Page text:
Tudor-White., J.C.D.C


James Tudor-White

House of Commons Defence Committee

September/October 2021

Call for Evidence: The UK, US, and NATO



James Tudor-White Esq. is an Independent International Affairs Adviser, and a Master’s Scholar at the University of Groningen. James’ focus in International Relations has been concerning topics such as; International Security, Institutions such as NATO, and US Foreign Policy. Mr. Tudor-White is an International Relations Graduate from the University of Birmingham. As part of his International Affairs Advisory position, he often attends various webinars, conferences, discussions and calls on relevant and pertinent foreign and security policy topics with a wide range of academics and global politicians.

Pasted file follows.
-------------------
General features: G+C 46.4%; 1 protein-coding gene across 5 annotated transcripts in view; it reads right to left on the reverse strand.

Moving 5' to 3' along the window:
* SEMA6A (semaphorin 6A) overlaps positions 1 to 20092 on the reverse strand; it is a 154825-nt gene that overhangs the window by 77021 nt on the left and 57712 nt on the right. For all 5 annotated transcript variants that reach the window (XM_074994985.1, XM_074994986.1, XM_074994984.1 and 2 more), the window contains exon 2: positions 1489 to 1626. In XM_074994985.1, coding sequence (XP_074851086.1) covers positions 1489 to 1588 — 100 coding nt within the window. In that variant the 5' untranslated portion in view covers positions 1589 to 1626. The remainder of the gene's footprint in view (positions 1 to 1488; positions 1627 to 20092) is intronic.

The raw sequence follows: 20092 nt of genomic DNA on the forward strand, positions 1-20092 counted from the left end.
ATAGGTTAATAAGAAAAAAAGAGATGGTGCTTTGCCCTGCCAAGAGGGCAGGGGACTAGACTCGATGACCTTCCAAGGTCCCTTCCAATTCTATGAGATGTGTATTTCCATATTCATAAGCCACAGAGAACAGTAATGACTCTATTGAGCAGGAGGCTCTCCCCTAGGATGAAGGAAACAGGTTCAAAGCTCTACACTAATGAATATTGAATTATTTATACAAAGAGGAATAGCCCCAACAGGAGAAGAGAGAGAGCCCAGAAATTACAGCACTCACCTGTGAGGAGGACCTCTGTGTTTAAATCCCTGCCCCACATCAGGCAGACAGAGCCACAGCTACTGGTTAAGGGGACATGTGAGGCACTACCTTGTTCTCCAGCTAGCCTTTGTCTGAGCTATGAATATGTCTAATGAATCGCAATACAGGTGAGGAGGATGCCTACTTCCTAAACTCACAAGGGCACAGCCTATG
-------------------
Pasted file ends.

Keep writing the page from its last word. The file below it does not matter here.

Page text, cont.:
The United Kingdom, United States and NATO face a plethora of threats which pose a challenge to their stability and security, and that of their wider regions and globally. There is a cohesive view that Iran, Russia, and transnational terrorism are the threats which pose the greatest threat to all three. However, North Korea also presents a threat predominantly to the United States, but extended to NATO as a result of article 5 of the founding treaty. The term of strategic adversary is most fitting in reference to China. This is because it presents a threat to the Western-liberal order, and is arguably a revisionist state, intent on creating and morphing the international system to become bipolar or Sino-centric. Indeed, these efforts have been largely successful in South-East Asia, and China’s view on non-intervention regarding state’s domestic agendas has enabled themselves to build close relationships with certain regimes. Most recently, the statement by the Chinese Foreign Minister urging for a lifting of sanctions on senior Taliban officials shows their disregard to the atrocities committed by those individuals, so long as it lends them greater geopolitical influence in the region. Russia remains an assertive state in various domains, most prominently regarding cyberwarfare and aerial incursions into member states. There are concerns amongst NATO, the United Kingdom and the United States regarding the cyberwarfare and cyber capabilities of Iran and North Korea to cause disruption within society, institutions, and the government. However, the severity of the threat posed by North Korea is significantly less for NATO and the United Kingdom, compared to threat posed and the perception of the threat posed to the United States. This is a similar case regarding Iran, whilst NATO, the United States and United Kingdom do not want to see a nuclear Iran, the threat posed by Iran to NATO and the UK is to a degree somewhat limited in comparison to the threat posed to the United States. The Iran Nuclear Deal is something NATO and the United Kingdom remain committed to, despite the United States withdrawal under President Trump. NATO’s interest and support of the deal can be attributed to the role that several NATO states played in the deal, i.e., France and Germany.